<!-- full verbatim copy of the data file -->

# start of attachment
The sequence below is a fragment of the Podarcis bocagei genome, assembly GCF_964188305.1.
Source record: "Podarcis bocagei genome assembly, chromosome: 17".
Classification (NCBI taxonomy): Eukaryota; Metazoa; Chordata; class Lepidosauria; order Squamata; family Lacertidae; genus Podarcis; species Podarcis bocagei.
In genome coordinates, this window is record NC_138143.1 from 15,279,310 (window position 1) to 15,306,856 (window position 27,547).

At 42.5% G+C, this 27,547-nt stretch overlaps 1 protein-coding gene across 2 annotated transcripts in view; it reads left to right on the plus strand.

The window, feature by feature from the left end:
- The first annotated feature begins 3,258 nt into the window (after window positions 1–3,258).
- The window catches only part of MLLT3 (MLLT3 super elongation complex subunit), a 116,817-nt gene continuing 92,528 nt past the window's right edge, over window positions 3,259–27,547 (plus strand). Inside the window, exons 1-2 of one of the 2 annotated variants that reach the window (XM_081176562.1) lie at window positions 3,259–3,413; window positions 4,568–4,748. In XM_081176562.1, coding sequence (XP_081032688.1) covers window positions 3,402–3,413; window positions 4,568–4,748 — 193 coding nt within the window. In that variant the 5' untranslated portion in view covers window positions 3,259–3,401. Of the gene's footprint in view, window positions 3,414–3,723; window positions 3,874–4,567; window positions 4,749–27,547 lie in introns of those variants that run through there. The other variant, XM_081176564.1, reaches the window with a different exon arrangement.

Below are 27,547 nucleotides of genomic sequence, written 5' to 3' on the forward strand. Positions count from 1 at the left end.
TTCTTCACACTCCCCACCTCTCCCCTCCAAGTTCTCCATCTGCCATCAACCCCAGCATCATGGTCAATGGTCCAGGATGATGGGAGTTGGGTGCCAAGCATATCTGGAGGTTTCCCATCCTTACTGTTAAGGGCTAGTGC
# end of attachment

The sequence below is a fragment of the Podarcis bocagei genome, assembly GCF_964188305.1.
Source record: "Podarcis bocagei genome assembly, chromosome: 17".
Classification (NCBI taxonomy): Eukaryota; Metazoa; Chordata; class Lepidosauria; order Squamata; family Lacertidae; genus Podarcis; species Podarcis bocagei.
In genome coordinates, this window is record NC_138143.1 from 15,279,310 (window position 1) to 15,306,856 (window position 27,547).

At 42.5% G+C, this 27,547-nt stretch overlaps 1 protein-coding gene across 2 annotated transcripts in view; it reads left to right on the plus strand.

The window, feature by feature from the left end:
- The first annotated feature begins 3,258 nt into the window (after window positions 1–3,258).
- The window catches only part of MLLT3 (MLLT3 super elongation complex subunit), a 116,817-nt gene continuing 92,528 nt past the window's right edge, over window positions 3,259–27,547 (plus strand). Inside the window, exons 1-2 of one of the 2 annotated variants that reach the window (XM_081176562.1) lie at window positions 3,259–3,413; window positions 4,568–4,748. In XM_081176562.1, coding sequence (XP_081032688.1) covers window positions 3,402–3,413; window positions 4,568–4,748 — 193 coding nt within the window. In that variant the 5' untranslated portion in view covers window positions 3,259–3,401. Of the gene's footprint in view, window positions 3,414–3,723; window positions 3,874–4,567; window positions 4,749–27,547 lie in introns of those variants that run through there. The other variant, XM_081176564.1, reaches the window with a different exon arrangement.

Below are 27,547 nucleotides of genomic sequence, written 5' to 3' on the forward strand. Positions count from 1 at the left end.
TTCTTCACACTCCCCACCTCTCCCCTCCAAGTTCTCCATCTGCCATCAACCCCAGCATCATGGTCAATGGTCCAGGATGATGGGAGTTGGGTGCCAAGCATATCTGGAGGTTTCCCATCCTTACTGTTAAGGGCTAGTGC